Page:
When writing philosophy, I recommend the following six goals:
- Philosophical writing should emulate the spoken word and its simplicity, directness, and personality. Any complexity and subtlety that it carries should be in the content of the concepts involved and the paper’s logical development, not in its choice of words.
- The premises and conclusions of any arguments contained within should be clearly stated, so that the reader knows what claims to focus their attention. Not everything said in a paper is equally important to the matter at hand. Relatedly, there should be no obfuscation of any knowingly weak or prejudicial claims. That is the province of rhetoric.
- Philosophy should not exaggerate the strength of its claims. If you are unsure of the truth of some claim or its logical relation to others, admit it. Don’t “fake the funk.” Such fakery is usually obvious to a careful reader anyway. Be willing to do the necessary, sometimes “dirty,” work to support your claims.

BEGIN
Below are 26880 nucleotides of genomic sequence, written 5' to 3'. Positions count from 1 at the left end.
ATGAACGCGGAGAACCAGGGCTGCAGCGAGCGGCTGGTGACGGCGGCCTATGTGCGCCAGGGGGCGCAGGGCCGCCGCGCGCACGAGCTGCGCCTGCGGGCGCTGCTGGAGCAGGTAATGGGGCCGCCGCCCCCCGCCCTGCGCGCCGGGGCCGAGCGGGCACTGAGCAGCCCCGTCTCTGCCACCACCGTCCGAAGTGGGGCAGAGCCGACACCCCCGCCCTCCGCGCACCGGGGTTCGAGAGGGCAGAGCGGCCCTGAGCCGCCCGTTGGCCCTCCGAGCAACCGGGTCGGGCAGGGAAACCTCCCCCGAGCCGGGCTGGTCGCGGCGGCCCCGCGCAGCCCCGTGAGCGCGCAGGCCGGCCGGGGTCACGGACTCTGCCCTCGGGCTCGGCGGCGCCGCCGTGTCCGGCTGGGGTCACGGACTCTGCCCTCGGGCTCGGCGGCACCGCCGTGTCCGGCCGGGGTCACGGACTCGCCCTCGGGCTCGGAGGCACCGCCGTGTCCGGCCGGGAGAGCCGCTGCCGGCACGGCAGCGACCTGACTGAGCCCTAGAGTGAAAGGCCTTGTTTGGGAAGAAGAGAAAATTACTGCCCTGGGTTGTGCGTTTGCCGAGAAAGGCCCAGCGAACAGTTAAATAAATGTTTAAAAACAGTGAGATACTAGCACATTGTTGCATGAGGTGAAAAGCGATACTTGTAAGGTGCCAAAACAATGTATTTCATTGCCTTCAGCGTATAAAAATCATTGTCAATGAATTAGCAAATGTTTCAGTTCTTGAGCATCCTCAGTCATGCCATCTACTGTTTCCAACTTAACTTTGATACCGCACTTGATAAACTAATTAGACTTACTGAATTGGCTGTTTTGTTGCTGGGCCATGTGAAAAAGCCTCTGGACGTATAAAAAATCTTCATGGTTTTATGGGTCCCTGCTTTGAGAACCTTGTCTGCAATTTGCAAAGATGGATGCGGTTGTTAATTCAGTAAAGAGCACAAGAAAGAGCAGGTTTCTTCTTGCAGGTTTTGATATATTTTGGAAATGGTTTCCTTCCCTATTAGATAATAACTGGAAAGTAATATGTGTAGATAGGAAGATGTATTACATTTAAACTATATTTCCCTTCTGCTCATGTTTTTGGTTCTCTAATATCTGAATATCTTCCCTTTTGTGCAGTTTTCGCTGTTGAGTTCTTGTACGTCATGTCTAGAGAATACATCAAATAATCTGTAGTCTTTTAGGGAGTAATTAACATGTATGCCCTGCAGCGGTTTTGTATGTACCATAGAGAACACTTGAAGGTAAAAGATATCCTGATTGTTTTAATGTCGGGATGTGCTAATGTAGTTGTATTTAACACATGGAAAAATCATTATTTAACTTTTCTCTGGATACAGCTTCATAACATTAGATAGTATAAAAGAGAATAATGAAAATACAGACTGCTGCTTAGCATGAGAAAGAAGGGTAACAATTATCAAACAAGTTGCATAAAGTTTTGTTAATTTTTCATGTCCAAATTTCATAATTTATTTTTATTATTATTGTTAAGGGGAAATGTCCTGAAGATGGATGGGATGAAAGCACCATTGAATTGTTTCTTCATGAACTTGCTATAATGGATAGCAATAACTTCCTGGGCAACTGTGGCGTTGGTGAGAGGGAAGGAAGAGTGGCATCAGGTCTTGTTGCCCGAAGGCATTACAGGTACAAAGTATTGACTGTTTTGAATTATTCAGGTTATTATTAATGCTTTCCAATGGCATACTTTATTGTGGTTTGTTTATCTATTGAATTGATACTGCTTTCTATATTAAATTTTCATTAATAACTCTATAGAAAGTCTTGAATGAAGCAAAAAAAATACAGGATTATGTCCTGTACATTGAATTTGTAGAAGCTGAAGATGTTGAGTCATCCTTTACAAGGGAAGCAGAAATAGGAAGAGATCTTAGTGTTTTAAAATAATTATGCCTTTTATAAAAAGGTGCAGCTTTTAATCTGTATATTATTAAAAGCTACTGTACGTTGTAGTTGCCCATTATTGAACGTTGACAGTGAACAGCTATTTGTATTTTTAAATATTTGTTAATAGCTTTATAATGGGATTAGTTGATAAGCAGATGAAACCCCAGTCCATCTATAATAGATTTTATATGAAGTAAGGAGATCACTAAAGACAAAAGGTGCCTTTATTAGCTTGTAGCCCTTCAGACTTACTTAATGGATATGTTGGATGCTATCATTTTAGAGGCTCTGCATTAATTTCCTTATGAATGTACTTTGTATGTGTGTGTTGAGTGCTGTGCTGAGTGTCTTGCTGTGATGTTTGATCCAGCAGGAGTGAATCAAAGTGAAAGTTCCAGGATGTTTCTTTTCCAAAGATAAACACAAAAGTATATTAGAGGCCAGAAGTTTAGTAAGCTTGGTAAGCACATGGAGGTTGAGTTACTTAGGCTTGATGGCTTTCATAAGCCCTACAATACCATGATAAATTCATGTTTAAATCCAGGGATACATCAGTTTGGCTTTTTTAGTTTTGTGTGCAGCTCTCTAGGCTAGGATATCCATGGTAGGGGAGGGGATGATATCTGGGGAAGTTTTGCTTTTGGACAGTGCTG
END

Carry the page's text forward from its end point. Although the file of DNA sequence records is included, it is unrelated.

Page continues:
- Even when not in agreement, philosophical writing should value alternate interpretations, opposing viewpoints and perspectives, other disciplines, and any experience or detail that has any chance at truth. Inspiration and ideas can come from any and all sources.
- Philosophical writing should challenge the reader to question their own assumptions, views, and prejudices; it should undermine the security and surety the reader may feel. The dogmatic reader should feel especially uncomfortable. This doesn’t mean that the reader is wrong. It is just that the reader should feel unsure at some point in their reading of the paper. Bertrand Russell put it aptly: “Dissipate certainty.”
- Whether or not any knowledge or agreement has been reached, it should become evident that it is not you or your agenda that is the most important feature of your piece of writing. It is rather the issue under discussion, and ultimately the truth. In other words, the virtue of humility applies not only to a person’s character but also to writing.